The actor’s job is equally tough: take instructions from the director on where to move and how to say a line, and make them seem real. Sometime actors are given a place to move to and the freedom to figure out how and why their character will move. This can be a wonderful, creative endeavor – or a creative nightmare:
“Sarah you need to counter-cross down stage right when he says that.”
“Okay! Um, why would my character move over there? That doesn’t make sense to me.”
“Good question. Well, we need to move your character down by the settee, so figure out some sort of motivation and make it work.”
“Okay so I could decide to get a book and read?”
“Or I could decide to look at the vase of flowers”
“Or could I look out the window?”
“There won’t be a physical window there, but if you want to pretend, sure”
“Ooo what If I realize that my forbidden feelings for him are too strong and that even looking at him causes me excruciating pain?! I could stumble towards the bench, in agony because he doesn’t know I love him, then look longingly out the window reaching towards the heavens asking my dead mother to give me strength to carry on as I have a single tear run down my cheek right before I pass out. ”
“Uh…No. I think reading a book will be just fine.”
No question the director’s job is a tough one: guide and train actors to take the playwright’s words and the pre-planned movements and have them perform it all in a spontaneous, realistic manner. An effective and most trusted method director use to help actors overcome the “I’m-going-to-walk-to-this-spot-turn-45-degrees-towards-the-audience-wait-politely-for-the-other-person-to-stop-speaking-and-then-deliver-my-line” syndrome, is repetition. If you repeat it enough, muscle memory steps in to make the words and movements seem to flow naturally.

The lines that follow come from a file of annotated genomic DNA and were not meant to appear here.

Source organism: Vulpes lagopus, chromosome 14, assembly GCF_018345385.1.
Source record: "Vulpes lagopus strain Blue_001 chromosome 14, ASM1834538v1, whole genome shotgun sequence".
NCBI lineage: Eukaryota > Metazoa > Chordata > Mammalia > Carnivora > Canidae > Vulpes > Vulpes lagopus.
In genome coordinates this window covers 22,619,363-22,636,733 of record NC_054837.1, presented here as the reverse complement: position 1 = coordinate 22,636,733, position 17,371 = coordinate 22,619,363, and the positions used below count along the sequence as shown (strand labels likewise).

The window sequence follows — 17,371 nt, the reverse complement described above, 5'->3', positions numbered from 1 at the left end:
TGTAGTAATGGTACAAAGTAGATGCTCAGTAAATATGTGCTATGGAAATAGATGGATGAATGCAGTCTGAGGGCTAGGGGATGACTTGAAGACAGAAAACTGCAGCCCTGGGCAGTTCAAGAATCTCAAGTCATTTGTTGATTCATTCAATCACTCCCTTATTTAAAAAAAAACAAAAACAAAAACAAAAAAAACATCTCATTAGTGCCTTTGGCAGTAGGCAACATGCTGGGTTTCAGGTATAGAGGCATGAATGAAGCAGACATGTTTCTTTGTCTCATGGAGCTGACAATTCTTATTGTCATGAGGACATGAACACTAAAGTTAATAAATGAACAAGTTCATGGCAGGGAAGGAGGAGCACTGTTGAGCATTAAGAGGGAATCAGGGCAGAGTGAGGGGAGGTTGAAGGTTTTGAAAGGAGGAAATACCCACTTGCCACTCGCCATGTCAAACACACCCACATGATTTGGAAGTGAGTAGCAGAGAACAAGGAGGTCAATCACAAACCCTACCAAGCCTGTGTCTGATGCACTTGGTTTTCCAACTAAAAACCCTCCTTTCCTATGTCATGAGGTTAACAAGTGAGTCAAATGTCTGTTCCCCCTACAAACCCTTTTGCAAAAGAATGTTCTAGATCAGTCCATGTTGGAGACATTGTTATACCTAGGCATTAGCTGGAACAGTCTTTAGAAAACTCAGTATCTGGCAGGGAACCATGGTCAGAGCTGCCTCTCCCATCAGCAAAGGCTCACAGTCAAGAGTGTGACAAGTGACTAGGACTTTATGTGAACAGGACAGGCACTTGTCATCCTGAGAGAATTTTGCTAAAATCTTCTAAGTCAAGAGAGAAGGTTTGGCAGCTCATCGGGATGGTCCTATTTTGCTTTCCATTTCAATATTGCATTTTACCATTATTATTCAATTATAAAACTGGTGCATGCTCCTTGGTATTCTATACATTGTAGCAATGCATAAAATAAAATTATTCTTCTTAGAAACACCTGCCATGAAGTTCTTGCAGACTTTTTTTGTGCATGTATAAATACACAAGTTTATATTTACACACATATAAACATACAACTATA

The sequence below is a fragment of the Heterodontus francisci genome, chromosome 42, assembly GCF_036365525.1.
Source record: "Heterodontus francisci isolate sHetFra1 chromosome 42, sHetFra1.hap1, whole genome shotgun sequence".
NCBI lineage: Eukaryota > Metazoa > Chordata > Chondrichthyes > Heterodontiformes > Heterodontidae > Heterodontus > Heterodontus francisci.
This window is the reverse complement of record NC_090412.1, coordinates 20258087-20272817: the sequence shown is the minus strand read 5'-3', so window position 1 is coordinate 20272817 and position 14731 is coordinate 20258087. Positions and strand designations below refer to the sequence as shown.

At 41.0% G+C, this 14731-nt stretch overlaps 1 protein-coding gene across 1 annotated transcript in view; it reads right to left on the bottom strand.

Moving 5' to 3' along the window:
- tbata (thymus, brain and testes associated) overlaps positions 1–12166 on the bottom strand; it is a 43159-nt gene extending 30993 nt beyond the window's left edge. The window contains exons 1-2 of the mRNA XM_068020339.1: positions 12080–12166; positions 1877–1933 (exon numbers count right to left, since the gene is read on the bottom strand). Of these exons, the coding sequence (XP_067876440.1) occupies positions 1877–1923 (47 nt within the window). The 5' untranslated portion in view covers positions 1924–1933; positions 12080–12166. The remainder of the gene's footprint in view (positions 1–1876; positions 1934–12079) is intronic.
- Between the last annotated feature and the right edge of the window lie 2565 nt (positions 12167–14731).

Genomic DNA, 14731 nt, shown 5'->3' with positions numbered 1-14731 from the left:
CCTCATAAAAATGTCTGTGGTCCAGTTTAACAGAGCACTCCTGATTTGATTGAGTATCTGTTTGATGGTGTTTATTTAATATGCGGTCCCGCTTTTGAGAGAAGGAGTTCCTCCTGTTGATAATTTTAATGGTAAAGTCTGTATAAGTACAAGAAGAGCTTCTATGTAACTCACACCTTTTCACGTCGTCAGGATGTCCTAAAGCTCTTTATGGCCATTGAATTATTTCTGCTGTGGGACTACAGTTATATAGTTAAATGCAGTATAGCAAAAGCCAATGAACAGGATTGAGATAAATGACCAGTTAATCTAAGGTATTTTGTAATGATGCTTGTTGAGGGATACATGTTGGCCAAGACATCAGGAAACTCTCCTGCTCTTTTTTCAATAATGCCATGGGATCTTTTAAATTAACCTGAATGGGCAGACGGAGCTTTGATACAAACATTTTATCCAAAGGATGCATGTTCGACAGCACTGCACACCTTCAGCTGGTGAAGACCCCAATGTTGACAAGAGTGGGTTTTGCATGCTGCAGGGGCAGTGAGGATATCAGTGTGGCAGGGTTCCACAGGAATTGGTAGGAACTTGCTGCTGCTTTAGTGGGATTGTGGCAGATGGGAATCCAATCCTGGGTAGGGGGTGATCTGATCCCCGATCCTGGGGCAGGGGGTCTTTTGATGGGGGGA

Another unrealistic, but potentially effective method, would be to put up electric fences. The director could zap the actors when they step too far upstage, come on too early, miss a line, or when groups of actors form the forbidden dummy-line. This practice would most assuredly be frowned upon.
The earlier the actor memorizes his lines, the more he/she can practice with the props and “explore his character” (fancy theatre term for trying out a variety of ways to say the same thing and picking which is best). The first few weeks of rehearsal are always the most interesting. Actors are studying their lines at home and trying to get memorized enough to actually hold props during a scene. However, with a script in hand it’s rather difficult and almost comical. Imagine trying to answer the phone, while holding your purse, bags of groceries and a child all while trying to read your lines from the script you have wedged between your elbow and the sack of potatoes.
So, for now, we’ll set the props aside (until we are "off book"), work on memorizing our lines and stick with repetition, repetition, repetition. Working, re-working, adjusting here, tweaking there, try again, go back to the top of the page, to the top of the scene, to the top, act over and over and over again so that this carefully orchestrated masterpiece will be audience ready in as little as four weeks.